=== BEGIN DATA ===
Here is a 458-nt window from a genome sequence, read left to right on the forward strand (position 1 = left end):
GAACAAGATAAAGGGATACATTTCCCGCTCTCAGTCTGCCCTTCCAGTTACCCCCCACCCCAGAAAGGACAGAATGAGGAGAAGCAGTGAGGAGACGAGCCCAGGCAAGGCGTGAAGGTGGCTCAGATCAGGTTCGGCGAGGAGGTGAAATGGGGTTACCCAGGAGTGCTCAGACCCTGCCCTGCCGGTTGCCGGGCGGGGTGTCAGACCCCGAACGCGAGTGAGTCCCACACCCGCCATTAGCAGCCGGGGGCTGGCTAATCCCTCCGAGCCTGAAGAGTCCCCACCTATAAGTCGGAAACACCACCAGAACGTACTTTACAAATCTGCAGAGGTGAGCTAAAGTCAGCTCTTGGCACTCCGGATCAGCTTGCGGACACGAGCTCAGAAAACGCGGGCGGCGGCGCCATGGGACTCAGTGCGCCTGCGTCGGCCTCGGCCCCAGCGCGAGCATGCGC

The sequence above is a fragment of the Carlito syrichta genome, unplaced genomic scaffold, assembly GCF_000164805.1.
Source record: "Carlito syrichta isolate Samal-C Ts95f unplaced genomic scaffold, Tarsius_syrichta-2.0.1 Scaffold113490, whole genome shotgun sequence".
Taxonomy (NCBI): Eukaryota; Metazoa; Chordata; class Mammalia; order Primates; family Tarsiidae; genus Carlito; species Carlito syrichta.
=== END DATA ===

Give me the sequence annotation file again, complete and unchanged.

Here is a 458-nt window from a genome sequence, read left to right on the forward strand (position 1 = left end):
GAACAAGATAAAGGGATACATTTCCCGCTCTCAGTCTGCCCTTCCAGTTACCCCCCACCCCAGAAAGGACAGAATGAGGAGAAGCAGTGAGGAGACGAGCCCAGGCAAGGCGTGAAGGTGGCTCAGATCAGGTTCGGCGAGGAGGTGAAATGGGGTTACCCAGGAGTGCTCAGACCCTGCCCTGCCGGTTGCCGGGCGGGGTGTCAGACCCCGAACGCGAGTGAGTCCCACACCCGCCATTAGCAGCCGGGGGCTGGCTAATCCCTCCGAGCCTGAAGAGTCCCCACCTATAAGTCGGAAACACCACCAGAACGTACTTTACAAATCTGCAGAGGTGAGCTAAAGTCAGCTCTTGGCACTCCGGATCAGCTTGCGGACACGAGCTCAGAAAACGCGGGCGGCGGCGCCATGGGACTCAGTGCGCCTGCGTCGGCCTCGGCCCCAGCGCGAGCATGCGC

The sequence above is a fragment of the Carlito syrichta genome, unplaced genomic scaffold, assembly GCF_000164805.1.
Source record: "Carlito syrichta isolate Samal-C Ts95f unplaced genomic scaffold, Tarsius_syrichta-2.0.1 Scaffold113490, whole genome shotgun sequence".
Taxonomy (NCBI): Eukaryota; Metazoa; Chordata; class Mammalia; order Primates; family Tarsiidae; genus Carlito; species Carlito syrichta.